Lords revolt avoided over RHI cuts after Government hint at assistance to boiler owners
A threatened revolt over huge cuts to renewable energy subsidies in Northern Ireland has been avoided after assurances by the UK Government at Westminster.
Ministers have hinted at financial assistance for those who will suffer genuine hardship as a result of reduced payments, although the exact details remain sketchy.
The Government moved to allay peers' concerns in the face of a potential defeat in the House of Lords of the Northern Ireland (Regional Rates and Energy) (No 2) Bill.
It contains changes to the controversial Renewable Heat Incentive (RHI) scheme, with annual returns for the most common RHI boilers being reduced from £13,000 to £2,000 from April 1.
The scheme was closed to new entrants in 2016 after claims the tariffs were overly generous, and the controversy around how it was handled at Stormont led in part to the collapse of the devolved executive and assembly.
The Government has argued the subsidies need to be cut to comply with state aid rules.
Failure to do so would mean the RHI scheme having to close completely as it would be in breach of EU law.
Former Ulster Unionist leader Lord Empey called for the changes to not come into force until the Northern Ireland Affairs committee had completed its investigation into the initiative to ensure "fairness".
Lord Empey said the scheme was "ostensibly responsible for the collapse of the devolved institutions" in Northern Ireland.
He said his amendments to the Bill were designed to ensure there was proper scrutiny of the proposals and the new tariffs were not imposed until the committee's report was brought forward.
"The point of all this is that the scheme is so complex that I don't believe Parliament has had an opportunity to assess it," Lord Empey said.
"Our principal anxiety must be to ensure that people don't fall through the cracks and find themselves in a position where they are financially stressed and embarrassed as a result of the change to the tariff."
Tory Lord Cormack, a former chairman of the Northern Ireland Affairs Committee, backed the move, saying peers had received many communications from people who were at their "wits' end as to how they can survive financially".
People had made an investment "in good faith" and with ministerial assurance, he said.
The RHI scheme, however well intentioned, was not well designed and the results had been "catastrophic", he said.
Tory former lord chancellor Lord Mackay of Clashfern said when a member of the public made an investment in a government scheme, he or she was entitled to trust the terms on which the scheme was launched.
Those who invested in it relied on the Government's statement of what was involved and were entitled "to be protected by the Government from any failure on the part of the Government to meet the terms on which the scheme was set up", he said.
Democratic Unionist Party peer Lord McCrea of Magherafelt and Cookstown said: "There are people who are genuinely hurting because of no fault of their own. They should not be left to pay the penalty."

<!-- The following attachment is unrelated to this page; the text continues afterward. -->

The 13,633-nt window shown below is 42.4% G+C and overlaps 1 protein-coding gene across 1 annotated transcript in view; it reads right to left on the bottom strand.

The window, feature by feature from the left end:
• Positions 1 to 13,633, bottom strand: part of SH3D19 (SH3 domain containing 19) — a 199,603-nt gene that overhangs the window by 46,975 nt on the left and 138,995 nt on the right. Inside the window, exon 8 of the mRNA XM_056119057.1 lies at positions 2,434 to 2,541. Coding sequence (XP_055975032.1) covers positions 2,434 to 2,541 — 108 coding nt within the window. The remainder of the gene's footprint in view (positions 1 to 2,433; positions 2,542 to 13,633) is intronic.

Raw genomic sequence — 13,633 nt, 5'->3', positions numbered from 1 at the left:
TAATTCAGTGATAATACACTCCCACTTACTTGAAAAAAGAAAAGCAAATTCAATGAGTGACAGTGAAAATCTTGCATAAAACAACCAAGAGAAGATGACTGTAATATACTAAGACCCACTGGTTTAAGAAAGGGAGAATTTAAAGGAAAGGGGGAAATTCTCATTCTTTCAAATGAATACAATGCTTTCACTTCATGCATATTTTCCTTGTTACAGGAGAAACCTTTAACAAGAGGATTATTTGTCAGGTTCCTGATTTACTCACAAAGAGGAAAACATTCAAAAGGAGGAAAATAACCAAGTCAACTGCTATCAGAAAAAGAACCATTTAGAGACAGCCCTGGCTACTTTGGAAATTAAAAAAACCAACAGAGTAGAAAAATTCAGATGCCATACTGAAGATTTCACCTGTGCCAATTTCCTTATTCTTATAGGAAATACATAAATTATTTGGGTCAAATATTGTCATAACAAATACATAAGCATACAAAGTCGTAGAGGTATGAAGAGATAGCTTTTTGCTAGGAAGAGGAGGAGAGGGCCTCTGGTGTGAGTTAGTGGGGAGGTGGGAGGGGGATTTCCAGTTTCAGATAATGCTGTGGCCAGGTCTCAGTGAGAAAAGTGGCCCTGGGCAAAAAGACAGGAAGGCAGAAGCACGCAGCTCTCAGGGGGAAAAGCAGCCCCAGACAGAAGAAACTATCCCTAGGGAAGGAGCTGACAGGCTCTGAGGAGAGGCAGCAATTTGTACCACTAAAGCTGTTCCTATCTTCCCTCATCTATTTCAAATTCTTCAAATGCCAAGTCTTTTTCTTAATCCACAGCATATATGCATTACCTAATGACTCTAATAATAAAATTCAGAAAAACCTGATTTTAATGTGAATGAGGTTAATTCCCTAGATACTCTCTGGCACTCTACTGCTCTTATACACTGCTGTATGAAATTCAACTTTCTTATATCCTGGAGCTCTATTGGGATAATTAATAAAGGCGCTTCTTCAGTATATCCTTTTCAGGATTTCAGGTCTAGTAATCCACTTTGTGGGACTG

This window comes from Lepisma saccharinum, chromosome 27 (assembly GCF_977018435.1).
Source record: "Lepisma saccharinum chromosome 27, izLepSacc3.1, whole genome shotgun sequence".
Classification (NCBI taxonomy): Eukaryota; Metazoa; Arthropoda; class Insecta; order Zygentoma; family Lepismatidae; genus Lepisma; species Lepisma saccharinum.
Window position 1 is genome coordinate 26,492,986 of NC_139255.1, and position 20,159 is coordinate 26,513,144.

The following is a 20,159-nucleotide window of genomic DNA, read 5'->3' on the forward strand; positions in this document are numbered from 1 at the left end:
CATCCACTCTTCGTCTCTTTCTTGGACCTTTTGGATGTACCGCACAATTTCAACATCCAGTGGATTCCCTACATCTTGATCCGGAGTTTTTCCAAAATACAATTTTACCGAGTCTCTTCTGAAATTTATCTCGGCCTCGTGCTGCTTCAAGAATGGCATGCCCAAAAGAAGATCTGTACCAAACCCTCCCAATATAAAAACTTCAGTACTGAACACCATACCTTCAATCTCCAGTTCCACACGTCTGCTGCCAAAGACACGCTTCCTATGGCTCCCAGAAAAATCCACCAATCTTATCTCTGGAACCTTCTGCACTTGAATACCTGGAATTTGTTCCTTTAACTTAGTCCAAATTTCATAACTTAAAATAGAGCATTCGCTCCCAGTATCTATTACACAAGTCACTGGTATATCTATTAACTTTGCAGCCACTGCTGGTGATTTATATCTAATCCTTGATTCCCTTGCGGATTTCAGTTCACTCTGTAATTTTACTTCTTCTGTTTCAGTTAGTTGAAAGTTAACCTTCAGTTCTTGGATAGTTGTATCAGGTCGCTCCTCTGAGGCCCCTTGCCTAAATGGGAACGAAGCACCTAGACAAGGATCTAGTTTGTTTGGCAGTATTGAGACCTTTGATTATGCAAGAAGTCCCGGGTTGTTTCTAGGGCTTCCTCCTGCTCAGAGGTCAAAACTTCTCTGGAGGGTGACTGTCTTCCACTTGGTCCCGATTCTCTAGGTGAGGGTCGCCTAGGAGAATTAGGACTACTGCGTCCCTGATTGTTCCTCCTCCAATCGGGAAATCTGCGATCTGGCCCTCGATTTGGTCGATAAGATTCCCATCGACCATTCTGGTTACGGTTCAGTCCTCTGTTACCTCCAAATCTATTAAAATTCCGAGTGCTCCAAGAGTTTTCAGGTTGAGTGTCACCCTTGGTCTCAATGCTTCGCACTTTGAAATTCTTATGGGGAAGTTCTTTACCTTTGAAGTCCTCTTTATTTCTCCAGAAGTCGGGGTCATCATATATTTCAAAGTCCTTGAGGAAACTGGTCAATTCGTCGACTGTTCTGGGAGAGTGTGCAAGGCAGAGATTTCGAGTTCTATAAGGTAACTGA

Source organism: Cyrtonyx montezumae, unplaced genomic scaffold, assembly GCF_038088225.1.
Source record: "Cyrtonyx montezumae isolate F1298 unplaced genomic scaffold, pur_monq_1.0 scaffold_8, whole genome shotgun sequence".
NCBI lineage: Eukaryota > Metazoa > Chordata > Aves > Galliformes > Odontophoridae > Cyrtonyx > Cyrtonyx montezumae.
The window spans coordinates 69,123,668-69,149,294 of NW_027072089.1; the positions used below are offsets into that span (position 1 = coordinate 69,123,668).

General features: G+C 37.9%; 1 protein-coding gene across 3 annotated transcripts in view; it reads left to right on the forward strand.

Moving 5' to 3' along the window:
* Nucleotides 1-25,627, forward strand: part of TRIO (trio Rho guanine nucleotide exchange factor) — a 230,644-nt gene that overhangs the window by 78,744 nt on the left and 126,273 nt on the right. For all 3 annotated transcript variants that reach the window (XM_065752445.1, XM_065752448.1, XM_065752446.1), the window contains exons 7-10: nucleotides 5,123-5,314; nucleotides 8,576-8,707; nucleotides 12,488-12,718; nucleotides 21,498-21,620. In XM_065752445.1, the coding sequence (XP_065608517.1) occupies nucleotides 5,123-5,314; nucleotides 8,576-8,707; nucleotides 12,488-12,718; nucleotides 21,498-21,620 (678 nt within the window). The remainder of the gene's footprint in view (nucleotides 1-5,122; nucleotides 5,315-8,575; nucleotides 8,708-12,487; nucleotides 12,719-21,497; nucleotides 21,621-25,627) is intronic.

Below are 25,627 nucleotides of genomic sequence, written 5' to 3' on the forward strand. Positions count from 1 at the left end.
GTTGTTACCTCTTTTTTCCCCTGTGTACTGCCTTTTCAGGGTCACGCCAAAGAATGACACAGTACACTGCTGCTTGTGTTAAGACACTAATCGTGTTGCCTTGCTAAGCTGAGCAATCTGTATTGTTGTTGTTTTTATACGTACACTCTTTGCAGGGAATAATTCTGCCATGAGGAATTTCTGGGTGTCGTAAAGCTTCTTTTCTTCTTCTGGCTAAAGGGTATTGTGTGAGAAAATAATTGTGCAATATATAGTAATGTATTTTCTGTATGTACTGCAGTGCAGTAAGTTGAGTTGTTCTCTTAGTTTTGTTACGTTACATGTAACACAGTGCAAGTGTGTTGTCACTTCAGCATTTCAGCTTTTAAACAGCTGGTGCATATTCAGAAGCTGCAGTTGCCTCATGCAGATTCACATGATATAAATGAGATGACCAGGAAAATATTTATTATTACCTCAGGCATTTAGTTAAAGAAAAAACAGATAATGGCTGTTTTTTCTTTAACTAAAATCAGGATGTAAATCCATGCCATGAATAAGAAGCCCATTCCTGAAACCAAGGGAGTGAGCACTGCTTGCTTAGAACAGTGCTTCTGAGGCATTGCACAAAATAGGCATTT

Labour former Northern Ireland secretary Lord Murphy of Torfaen said it was "a sorry business" and "a terrible mess".
He stressed the need for those adversely affected to "be dealt with in a properly decent and humane manner".
Northern Ireland Minister Lord Duncan of Springbank said of the scheme: "At heart it was a noble endeavour but frankly its construction was top to bottom flawed.
"Flawed in almost every possible way. To the extent in which we can almost describe it's construction as a good old fashioned scandal."
The Tory frontbencher told peers: "What I am proposing that we move forward on is that the Department for the Economy in Northern Ireland - not upon our instruction but rather because this is a thing they believe to be right course of action - set up a unit inside their department under independent chairmanship.
"And that unit will be responsible for examining each and every case of those individuals who have been in receipt of funds from the RHI initiative and who believe that they have experienced hardship.
"That each element of their case is considered in detail, thoroughly and with their participation to understand exactly what that hardship looks like."
Along with the parliamentary inquiry, it would "help inform" the voluntary buyout option for those who do not want to stay on the scheme.
Promising to put the assurances in writing, Lord Duncan said: "We need to be in a situation where the compensation element of this is adequate and informed by these elements."
He added: "Appropriate funds must be set aside to address these issues."
Responding, Lord Empey warned if the conditions set out were not honoured there would be "a lot of very, very angry parliamentarians".
Pointing out he had served as minister for the predecessors of the Department for the Economy, he said: "So to coin a phrase, I know who they are and I know where they live."
"We are talking about the livelihoods of good, honest, decent people," he added.
The Bill later received an unopposed third reading.